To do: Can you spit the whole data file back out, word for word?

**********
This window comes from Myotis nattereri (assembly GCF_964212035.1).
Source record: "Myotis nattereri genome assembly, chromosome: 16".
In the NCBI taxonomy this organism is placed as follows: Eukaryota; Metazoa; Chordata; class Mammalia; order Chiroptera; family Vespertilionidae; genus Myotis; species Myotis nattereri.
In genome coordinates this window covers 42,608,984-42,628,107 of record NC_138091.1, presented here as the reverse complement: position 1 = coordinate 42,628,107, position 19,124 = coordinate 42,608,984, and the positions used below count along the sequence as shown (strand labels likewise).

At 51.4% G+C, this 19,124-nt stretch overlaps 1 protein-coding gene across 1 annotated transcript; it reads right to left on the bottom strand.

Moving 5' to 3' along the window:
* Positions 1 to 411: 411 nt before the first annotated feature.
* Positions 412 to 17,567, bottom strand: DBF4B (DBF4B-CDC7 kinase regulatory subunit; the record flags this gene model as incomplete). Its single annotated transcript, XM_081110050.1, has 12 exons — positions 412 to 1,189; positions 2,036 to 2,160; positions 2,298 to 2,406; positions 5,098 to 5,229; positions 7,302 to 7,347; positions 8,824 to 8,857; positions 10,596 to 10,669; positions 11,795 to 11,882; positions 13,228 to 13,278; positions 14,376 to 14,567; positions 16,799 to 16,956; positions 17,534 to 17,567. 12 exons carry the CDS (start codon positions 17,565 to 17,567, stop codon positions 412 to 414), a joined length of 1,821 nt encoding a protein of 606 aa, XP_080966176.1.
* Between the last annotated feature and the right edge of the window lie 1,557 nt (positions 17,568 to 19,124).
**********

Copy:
This window comes from Myotis nattereri (assembly GCF_964212035.1).
Source record: "Myotis nattereri genome assembly, chromosome: 16".
In the NCBI taxonomy this organism is placed as follows: Eukaryota; Metazoa; Chordata; class Mammalia; order Chiroptera; family Vespertilionidae; genus Myotis; species Myotis nattereri.
In genome coordinates this window covers 42,608,984-42,628,107 of record NC_138091.1, presented here as the reverse complement: position 1 = coordinate 42,628,107, position 19,124 = coordinate 42,608,984, and the positions used below count along the sequence as shown (strand labels likewise).

At 51.4% G+C, this 19,124-nt stretch overlaps 1 protein-coding gene across 1 annotated transcript; it reads right to left on the bottom strand.

Moving 5' to 3' along the window:
* Positions 1 to 411: 411 nt before the first annotated feature.
* Positions 412 to 17,567, bottom strand: DBF4B (DBF4B-CDC7 kinase regulatory subunit; the record flags this gene model as incomplete). Its single annotated transcript, XM_081110050.1, has 12 exons — positions 412 to 1,189; positions 2,036 to 2,160; positions 2,298 to 2,406; positions 5,098 to 5,229; positions 7,302 to 7,347; positions 8,824 to 8,857; positions 10,596 to 10,669; positions 11,795 to 11,882; positions 13,228 to 13,278; positions 14,376 to 14,567; positions 16,799 to 16,956; positions 17,534 to 17,567. 12 exons carry the CDS (start codon positions 17,565 to 17,567, stop codon positions 412 to 414), a joined length of 1,821 nt encoding a protein of 606 aa, XP_080966176.1.
* Between the last annotated feature and the right edge of the window lie 1,557 nt (positions 17,568 to 19,124).